Pre-Filled Tax Returns Impact Privacy: Government Should Seek Permission Before Offering This Facility

by R Jagannathan - Aug 19, 2019 02:49 PM +05:30 IST
Pre-Filled Tax Returns Impact Privacy: Government Should Seek  Permission Before Offering This FacilityPre-filled tax returns may infringe upon privacy of individuals.
Snapshot
  • The taxman needs to obtain the taxpayers’ permission to collect details from various sources.

    Otherwise, this would be a mockery of the basic rules of privacy protection.

The revenue department in the Finance Ministry is said to be working on expanding the scope of pre-filled income-tax returns in order to make tax-filing a breeze for ordinary taxpayers.

A news report today (19 August) says that the department is holding discussions with market regulator Securities and Exchange Board of India (SEBI) to find a way to get details like dividends received and capital gains on shares and mutual funds included in pre-filled returns.

A broad indication to this effect was given by Finance Minister Nirmala Sitharaman in her budget speech, where she said the following: “Pre-filled tax returns will be made available to taxpayers which will contain details of salary income, capital gains from securities, bank interest and dividends, etc. and tax deductions. Information regarding these incomes will be collected from the concerned sources such as banks, stock exchanges, mutual funds, EPFO, state registration departments, etc. This will not only significantly reduce the time taken to file a tax return, but will also ensure accuracy of reporting of income and taxes.”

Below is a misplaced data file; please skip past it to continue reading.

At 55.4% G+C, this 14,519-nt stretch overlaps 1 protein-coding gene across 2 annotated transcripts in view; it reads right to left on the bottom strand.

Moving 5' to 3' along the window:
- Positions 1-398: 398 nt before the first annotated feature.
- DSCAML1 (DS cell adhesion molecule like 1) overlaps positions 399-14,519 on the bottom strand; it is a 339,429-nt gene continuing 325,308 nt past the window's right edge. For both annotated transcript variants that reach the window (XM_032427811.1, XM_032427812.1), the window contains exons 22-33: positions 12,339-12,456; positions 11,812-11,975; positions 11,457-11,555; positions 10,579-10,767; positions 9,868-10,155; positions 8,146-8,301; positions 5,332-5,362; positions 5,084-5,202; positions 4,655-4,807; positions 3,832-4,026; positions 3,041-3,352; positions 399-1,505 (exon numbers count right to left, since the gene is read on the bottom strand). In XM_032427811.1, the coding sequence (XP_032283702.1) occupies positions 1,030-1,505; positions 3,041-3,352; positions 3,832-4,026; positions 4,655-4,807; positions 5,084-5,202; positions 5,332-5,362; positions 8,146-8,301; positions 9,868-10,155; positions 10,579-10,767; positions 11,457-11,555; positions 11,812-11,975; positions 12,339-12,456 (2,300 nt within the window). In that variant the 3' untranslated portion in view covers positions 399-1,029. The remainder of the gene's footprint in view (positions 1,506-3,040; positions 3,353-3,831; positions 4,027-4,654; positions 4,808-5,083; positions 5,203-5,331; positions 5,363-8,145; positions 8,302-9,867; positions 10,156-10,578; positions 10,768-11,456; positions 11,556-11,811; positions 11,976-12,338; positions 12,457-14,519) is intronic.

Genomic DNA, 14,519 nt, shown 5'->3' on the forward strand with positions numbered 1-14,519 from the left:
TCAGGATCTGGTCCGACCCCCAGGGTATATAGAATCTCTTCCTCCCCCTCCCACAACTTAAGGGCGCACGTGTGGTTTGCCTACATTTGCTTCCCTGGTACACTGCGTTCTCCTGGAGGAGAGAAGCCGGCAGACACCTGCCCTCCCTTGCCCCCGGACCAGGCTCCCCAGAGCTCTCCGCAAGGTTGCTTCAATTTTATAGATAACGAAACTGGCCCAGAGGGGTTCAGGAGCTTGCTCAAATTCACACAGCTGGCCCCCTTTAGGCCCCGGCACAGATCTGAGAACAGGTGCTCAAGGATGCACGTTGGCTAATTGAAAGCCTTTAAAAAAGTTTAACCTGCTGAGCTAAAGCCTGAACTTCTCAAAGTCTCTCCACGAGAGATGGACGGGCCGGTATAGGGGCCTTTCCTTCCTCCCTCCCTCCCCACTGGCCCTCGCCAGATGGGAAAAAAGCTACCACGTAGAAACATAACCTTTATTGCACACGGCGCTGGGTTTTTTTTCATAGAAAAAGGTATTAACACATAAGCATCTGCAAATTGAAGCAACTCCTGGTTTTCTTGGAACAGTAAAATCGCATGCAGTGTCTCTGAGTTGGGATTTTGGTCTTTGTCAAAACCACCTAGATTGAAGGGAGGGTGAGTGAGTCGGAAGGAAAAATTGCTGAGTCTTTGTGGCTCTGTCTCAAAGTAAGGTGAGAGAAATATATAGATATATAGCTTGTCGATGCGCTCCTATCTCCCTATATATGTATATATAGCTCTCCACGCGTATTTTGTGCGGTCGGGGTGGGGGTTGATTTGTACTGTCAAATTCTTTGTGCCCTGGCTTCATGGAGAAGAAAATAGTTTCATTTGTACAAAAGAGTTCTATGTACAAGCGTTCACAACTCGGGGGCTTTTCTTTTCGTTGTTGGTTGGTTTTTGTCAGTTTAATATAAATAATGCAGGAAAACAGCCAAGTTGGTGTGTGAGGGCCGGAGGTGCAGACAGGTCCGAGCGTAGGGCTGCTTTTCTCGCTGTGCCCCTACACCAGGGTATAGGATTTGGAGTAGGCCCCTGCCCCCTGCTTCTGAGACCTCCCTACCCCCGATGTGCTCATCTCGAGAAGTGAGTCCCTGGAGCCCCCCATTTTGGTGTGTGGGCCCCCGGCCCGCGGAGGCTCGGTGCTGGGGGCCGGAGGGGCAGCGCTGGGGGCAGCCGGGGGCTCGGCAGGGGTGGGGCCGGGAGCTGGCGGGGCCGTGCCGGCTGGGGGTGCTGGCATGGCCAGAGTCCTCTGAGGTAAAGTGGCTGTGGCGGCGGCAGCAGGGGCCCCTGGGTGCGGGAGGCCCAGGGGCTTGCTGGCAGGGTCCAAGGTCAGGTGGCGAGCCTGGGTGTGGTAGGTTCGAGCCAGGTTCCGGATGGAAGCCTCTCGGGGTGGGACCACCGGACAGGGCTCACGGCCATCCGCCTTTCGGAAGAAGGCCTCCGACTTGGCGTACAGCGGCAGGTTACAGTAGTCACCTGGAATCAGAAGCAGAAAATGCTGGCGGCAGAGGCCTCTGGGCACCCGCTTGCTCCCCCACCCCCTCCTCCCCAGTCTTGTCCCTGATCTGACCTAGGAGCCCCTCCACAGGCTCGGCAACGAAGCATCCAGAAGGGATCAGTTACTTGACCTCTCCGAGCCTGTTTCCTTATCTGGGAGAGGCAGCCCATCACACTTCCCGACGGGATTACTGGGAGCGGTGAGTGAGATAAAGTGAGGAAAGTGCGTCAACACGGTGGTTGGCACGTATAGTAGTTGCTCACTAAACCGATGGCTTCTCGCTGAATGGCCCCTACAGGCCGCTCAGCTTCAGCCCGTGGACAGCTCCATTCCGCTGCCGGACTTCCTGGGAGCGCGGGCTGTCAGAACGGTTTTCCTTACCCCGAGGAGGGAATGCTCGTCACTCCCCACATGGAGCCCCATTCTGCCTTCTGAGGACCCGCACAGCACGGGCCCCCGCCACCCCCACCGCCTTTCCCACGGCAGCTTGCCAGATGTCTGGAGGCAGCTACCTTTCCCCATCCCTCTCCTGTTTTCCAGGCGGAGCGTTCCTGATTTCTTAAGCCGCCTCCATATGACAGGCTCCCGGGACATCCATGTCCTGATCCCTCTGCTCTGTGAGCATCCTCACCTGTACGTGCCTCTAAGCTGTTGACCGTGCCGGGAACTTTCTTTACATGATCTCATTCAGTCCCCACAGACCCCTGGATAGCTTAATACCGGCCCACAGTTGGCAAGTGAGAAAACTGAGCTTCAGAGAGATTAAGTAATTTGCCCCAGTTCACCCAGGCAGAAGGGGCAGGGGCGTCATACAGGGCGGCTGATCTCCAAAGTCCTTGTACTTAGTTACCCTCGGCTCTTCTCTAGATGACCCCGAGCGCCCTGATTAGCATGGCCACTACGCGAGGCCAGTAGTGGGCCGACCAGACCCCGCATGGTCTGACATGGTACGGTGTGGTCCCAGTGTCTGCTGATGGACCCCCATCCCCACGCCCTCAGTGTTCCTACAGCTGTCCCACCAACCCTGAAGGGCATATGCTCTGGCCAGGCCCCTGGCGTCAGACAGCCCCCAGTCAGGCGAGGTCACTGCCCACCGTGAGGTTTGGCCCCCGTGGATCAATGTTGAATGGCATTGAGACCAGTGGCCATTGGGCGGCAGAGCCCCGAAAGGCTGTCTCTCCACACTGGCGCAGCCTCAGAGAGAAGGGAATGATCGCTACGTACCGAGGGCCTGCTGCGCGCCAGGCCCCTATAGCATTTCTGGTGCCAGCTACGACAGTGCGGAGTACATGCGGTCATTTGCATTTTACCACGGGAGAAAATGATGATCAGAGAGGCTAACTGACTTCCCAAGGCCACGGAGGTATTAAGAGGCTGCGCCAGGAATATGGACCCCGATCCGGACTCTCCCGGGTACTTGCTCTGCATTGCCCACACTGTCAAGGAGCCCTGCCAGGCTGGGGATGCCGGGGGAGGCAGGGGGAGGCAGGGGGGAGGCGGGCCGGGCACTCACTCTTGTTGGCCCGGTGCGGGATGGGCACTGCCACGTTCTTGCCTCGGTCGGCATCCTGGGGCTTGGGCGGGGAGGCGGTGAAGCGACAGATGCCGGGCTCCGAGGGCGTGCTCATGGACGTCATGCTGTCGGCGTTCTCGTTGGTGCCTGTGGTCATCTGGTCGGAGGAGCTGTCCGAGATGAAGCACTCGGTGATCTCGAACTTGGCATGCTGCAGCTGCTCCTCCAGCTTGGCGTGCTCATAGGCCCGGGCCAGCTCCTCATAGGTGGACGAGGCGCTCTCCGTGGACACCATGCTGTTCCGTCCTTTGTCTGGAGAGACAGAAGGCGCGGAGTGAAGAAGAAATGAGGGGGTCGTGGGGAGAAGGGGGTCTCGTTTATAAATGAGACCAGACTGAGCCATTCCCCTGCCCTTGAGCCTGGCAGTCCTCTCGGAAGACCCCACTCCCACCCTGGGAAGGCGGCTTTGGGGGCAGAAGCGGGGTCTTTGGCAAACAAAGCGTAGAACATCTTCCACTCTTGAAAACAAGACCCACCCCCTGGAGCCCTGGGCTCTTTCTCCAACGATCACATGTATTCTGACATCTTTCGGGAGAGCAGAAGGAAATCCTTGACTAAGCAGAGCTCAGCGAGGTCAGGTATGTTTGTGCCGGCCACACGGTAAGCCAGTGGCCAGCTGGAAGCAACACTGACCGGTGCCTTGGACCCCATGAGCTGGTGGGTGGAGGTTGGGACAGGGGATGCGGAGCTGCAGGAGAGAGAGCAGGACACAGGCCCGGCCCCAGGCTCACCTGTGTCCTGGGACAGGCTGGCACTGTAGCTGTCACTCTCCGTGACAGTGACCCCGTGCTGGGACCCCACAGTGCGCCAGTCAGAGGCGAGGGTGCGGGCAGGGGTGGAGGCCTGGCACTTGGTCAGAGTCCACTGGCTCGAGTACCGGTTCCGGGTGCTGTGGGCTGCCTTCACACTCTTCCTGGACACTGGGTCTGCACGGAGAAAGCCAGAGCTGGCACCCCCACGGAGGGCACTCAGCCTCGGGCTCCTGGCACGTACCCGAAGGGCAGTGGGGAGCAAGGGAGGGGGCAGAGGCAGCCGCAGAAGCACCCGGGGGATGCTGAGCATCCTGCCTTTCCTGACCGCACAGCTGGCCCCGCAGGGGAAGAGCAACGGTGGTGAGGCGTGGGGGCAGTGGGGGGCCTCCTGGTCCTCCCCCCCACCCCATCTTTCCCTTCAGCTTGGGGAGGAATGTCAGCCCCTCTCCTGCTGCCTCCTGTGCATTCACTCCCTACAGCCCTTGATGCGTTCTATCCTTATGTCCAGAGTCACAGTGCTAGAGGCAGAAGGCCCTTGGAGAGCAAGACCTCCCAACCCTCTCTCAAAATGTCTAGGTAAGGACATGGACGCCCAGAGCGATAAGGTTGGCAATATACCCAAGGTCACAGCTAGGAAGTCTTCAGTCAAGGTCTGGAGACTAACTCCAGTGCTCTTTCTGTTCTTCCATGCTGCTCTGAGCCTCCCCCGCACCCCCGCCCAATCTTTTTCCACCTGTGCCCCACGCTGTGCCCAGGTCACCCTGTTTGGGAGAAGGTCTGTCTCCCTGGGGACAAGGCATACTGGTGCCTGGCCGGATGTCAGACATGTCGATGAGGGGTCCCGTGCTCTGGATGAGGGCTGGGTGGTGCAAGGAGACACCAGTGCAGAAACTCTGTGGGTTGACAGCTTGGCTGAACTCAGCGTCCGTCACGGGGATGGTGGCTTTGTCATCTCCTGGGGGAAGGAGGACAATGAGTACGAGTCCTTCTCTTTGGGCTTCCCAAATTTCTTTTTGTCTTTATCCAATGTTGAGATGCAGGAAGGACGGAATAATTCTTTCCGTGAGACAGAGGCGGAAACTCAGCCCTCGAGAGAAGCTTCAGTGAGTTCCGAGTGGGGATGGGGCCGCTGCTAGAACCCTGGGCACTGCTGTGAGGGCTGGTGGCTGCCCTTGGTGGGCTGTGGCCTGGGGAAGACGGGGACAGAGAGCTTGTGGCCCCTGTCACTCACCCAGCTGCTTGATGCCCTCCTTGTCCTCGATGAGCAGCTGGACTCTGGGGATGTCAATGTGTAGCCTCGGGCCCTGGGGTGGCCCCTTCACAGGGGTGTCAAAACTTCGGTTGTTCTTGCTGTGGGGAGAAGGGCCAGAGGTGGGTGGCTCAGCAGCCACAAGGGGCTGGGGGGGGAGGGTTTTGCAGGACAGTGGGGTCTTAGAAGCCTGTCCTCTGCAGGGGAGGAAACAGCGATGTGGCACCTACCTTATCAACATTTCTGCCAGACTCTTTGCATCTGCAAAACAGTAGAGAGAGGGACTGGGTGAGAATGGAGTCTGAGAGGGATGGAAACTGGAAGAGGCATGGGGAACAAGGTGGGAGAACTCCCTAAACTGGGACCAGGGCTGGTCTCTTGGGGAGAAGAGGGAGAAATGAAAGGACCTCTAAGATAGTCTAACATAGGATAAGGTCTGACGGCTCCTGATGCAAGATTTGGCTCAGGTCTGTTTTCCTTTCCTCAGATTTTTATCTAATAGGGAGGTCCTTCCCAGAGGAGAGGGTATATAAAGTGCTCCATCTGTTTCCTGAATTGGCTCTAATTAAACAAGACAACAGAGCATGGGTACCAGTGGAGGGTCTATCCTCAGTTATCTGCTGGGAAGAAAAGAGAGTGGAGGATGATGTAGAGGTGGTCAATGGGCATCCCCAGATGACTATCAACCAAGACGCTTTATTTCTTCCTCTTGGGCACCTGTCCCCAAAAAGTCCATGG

If this happens, it will be a giant leap for ease of paying taxes, but it will also be a giant leap away from basic privacy protection.

While basic financial details about salary income and tax deducted at source are already available with the taxman through AS 26 statements, filling in details like interest earned on bank fixed deposits, or capital gains from shares and mutual funds will involve the tax department obtaining these details from mutual fund houses, brokerages, depositories, banks and non-bank financial institutions.

This is going one level too deep in terms of privacy invasion.

The taxman needs to follow a simple rule: if you are going to source all kinds of financial information about a taxpayer in the name of ease of filing returns from multiple sources, the first thing you must do is obtain the taxpayers’ permission to collect these details from various sources.

Otherwise, this would be a mockery of the basic rules of privacy protection.

Jagannathan is Editorial Director, Swarajya. He tweets at @TheJaggi.
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